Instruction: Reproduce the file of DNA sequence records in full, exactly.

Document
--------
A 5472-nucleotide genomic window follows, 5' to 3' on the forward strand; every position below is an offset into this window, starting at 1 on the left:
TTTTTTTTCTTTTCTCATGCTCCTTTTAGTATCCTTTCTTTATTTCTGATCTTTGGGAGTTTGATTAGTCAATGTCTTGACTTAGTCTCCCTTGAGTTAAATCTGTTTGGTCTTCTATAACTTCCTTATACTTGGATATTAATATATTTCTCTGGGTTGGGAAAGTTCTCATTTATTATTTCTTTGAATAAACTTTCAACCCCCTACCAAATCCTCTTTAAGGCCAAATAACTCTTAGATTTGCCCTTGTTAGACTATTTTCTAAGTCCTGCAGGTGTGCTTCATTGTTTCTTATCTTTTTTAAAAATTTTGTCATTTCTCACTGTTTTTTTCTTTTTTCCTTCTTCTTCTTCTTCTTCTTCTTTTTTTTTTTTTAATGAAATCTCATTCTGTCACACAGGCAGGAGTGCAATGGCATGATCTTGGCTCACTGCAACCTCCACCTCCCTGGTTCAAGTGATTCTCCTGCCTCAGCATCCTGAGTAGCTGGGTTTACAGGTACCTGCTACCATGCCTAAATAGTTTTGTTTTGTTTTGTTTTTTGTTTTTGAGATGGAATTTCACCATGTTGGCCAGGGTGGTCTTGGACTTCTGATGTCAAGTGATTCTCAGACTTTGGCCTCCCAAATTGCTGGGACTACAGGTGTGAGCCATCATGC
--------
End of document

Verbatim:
A 5472-nucleotide genomic window follows, 5' to 3' on the forward strand; every position below is an offset into this window, starting at 1 on the left:
TTTTTTTTCTTTTCTCATGCTCCTTTTAGTATCCTTTCTTTATTTCTGATCTTTGGGAGTTTGATTAGTCAATGTCTTGACTTAGTCTCCCTTGAGTTAAATCTGTTTGGTCTTCTATAACTTCCTTATACTTGGATATTAATATATTTCTCTGGGTTGGGAAAGTTCTCATTTATTATTTCTTTGAATAAACTTTCAACCCCCTACCAAATCCTCTTTAAGGCCAAATAACTCTTAGATTTGCCCTTGTTAGACTATTTTCTAAGTCCTGCAGGTGTGCTTCATTGTTTCTTATCTTTTTTAAAAATTTTGTCATTTCTCACTGTTTTTTTCTTTTTTCCTTCTTCTTCTTCTTCTTCTTCTTTTTTTTTTTTTAATGAAATCTCATTCTGTCACACAGGCAGGAGTGCAATGGCATGATCTTGGCTCACTGCAACCTCCACCTCCCTGGTTCAAGTGATTCTCCTGCCTCAGCATCCTGAGTAGCTGGGTTTACAGGTACCTGCTACCATGCCTAAATAGTTTTGTTTTGTTTTGTTTTTTGTTTTTGAGATGGAATTTCACCATGTTGGCCAGGGTGGTCTTGGACTTCTGATGTCAAGTGATTCTCAGACTTTGGCCTCCCAAATTGCTGGGACTACAGGTGTGAGCCATCATGC